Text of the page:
Topeka Creating jobs and improving education, public safety, social services and government efficiency were the top goals laid out Tuesday by Democratic gubernatorial candidate Tom Holland.
Creating jobs and improving education, public safety, social services and government efficiency were the top goals laid out Tuesday by Democratic gubernatorial candidate Tom Holland.
“By accomplishing these goals, by following these steps, our economy will improve, our students will succeed, government will be held more accountable and all Kansans will prosper,” said Holland, a state senator from Baldwin City.
The election features a match-up between Holland and Republican Sam Brownback, a U.S. senator.
Holland said that if elected he would create jobs by continuing to invest in education and work force training; manage the budget to ensure public safety and services for vulnerable Kansans; and make government more responsive.
To achieve these goals, Holland proposed a series of actions.
They include using a portion of Kansas Lottery sales to provide training programs for Kansans in growing industries such as renewable energy, biosciences and health care.
Holland said the state will continue to invest in education “with increased revenues that are generated by a recovering economy and repealing ineffective tax exemptions.”
He also said he would support allowing school districts to raise more money locally for education, and that he would oppose a voucher system.
Holland said he would push for creation of a “rainy day fund” to protect public safety and social service programs from revenue shortfalls that have plagued state government over the past two years. He said he supported the “rainy day” proposal pushed earlier this year by state Sens. John Vratil, R-Leawood, and Laura Kelly, D-Topeka.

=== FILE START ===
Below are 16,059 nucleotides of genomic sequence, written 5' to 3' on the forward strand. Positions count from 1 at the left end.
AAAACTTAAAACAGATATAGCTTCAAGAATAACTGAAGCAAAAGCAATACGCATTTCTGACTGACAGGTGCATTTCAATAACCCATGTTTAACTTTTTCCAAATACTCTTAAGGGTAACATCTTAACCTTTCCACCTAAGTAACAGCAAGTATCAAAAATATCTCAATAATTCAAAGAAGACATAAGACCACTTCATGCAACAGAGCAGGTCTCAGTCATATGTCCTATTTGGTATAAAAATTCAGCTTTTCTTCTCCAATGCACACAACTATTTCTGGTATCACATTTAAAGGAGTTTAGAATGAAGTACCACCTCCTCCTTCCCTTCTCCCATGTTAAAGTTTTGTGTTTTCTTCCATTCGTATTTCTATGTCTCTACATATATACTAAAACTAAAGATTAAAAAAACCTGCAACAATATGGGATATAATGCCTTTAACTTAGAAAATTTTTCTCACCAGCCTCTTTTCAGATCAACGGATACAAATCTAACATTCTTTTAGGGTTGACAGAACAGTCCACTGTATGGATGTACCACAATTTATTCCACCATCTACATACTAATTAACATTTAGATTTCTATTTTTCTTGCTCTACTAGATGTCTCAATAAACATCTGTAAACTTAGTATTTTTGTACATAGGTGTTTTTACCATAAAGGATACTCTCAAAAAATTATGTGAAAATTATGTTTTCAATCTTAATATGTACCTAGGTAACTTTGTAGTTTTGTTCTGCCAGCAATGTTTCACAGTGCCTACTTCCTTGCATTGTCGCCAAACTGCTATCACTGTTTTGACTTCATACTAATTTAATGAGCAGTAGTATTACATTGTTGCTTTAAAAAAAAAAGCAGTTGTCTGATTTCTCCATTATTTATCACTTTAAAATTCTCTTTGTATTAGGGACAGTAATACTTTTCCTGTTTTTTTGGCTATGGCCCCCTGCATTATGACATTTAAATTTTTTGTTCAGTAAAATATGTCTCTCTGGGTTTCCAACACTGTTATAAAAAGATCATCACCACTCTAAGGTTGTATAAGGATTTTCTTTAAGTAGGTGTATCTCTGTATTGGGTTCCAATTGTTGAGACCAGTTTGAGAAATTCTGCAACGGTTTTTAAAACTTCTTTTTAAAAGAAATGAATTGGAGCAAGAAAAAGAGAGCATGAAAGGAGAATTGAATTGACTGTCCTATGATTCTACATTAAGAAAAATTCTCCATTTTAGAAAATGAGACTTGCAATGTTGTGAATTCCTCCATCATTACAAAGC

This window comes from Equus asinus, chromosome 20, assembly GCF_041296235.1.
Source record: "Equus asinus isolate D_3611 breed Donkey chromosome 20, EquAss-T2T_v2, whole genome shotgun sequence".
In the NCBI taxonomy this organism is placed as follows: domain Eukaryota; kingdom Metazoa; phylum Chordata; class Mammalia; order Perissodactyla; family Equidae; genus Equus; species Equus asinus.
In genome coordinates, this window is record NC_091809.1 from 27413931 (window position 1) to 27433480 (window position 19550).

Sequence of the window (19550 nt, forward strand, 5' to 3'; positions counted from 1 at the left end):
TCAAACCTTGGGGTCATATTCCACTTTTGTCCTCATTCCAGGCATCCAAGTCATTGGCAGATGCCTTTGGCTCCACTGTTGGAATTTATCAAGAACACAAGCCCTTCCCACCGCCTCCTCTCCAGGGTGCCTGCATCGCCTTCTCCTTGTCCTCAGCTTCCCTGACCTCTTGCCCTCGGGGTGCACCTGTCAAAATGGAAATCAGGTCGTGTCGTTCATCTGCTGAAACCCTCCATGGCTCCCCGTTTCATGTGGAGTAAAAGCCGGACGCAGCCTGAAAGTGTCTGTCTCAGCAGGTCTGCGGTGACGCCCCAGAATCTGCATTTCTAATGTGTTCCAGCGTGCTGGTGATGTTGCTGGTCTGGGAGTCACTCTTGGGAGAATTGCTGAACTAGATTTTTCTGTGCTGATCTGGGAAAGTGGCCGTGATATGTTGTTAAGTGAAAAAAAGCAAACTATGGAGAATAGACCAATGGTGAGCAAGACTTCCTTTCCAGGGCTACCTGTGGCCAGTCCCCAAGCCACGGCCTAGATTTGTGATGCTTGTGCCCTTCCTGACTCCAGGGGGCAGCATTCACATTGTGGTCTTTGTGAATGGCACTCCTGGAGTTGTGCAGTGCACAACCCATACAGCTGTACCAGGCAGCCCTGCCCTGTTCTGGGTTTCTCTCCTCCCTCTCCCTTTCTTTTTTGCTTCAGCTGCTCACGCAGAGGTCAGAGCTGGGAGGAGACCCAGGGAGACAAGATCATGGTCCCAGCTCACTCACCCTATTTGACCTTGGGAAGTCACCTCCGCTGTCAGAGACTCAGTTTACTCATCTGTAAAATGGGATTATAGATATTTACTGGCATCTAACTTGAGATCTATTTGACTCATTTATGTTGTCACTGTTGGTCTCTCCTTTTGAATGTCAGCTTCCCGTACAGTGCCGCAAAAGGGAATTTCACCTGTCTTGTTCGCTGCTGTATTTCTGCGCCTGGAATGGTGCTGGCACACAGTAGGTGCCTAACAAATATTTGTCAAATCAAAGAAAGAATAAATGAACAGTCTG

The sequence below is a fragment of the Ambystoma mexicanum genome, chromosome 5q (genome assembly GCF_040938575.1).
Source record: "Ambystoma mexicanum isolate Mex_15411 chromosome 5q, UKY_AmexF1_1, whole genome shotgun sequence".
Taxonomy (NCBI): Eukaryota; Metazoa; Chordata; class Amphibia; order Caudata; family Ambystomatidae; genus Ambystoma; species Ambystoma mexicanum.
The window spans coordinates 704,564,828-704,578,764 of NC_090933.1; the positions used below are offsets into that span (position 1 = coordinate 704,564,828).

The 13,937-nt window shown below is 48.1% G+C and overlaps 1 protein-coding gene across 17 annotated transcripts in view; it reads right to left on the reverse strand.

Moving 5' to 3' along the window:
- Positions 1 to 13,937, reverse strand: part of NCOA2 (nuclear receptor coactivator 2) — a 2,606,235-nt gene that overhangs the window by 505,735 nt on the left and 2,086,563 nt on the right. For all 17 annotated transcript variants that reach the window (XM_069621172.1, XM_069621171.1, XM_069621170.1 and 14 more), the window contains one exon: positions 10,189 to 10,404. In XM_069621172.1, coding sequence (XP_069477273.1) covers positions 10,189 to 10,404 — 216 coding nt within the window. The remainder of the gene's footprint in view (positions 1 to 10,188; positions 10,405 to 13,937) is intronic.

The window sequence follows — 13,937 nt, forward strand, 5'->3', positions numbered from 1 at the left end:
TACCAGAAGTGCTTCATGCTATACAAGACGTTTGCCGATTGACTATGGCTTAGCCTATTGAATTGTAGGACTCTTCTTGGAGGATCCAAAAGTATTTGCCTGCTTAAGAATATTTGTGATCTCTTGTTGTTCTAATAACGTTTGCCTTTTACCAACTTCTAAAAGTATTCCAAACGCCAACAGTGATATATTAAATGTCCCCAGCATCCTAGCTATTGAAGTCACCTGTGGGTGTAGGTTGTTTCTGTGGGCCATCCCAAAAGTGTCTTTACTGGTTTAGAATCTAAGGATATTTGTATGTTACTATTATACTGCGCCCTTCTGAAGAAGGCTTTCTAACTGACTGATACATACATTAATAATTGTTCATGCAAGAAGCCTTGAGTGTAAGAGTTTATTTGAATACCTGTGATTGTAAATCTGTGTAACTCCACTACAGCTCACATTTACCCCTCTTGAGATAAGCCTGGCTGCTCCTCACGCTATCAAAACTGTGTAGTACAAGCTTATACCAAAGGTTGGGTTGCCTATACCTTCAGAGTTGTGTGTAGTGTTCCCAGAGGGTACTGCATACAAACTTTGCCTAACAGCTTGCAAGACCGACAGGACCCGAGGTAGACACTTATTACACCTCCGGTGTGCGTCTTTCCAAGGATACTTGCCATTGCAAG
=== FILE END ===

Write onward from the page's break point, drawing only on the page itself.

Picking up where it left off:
And Holland proposed consolidating state computer services in a way to make it easier for Kansans to find out how the government is spending tax dollars.
In laying out his agenda, Holland criticized Brownback, saying the Republican’s policy proposals unveiled last week had “no details, no specifics, no commitments.”
“Since first arriving in Washington 16 years ago, Sam Brownback has attempted to abolish the Department of Education, been a champion of private school vouchers and voted for the most significant unfunded mandate of our time: No Child Left Behind,” Holland said.
In his “Road Map for Kansas,” Brownback has said he wants to increase net personal income, private sector employment, reading scores of fourth-graders, and the percentage of high school graduates who are college ready. He also said he wants to decrease the number of children living in poverty.
On public schools, Brownback has repeatedly said the current school finance system is flawed and needs to be overhauled, but he has refused to say what is wrong with it. Holland said, “That sort of ambiguity should raise some red flags.”
In Emporia on Tuesday, Brownback announced his “Road Map for Kansas Education.” He said he would support mentoring of teachers, higher salaries for master teachers, alternative teacher certification programs, and promote technical education programs in high schools.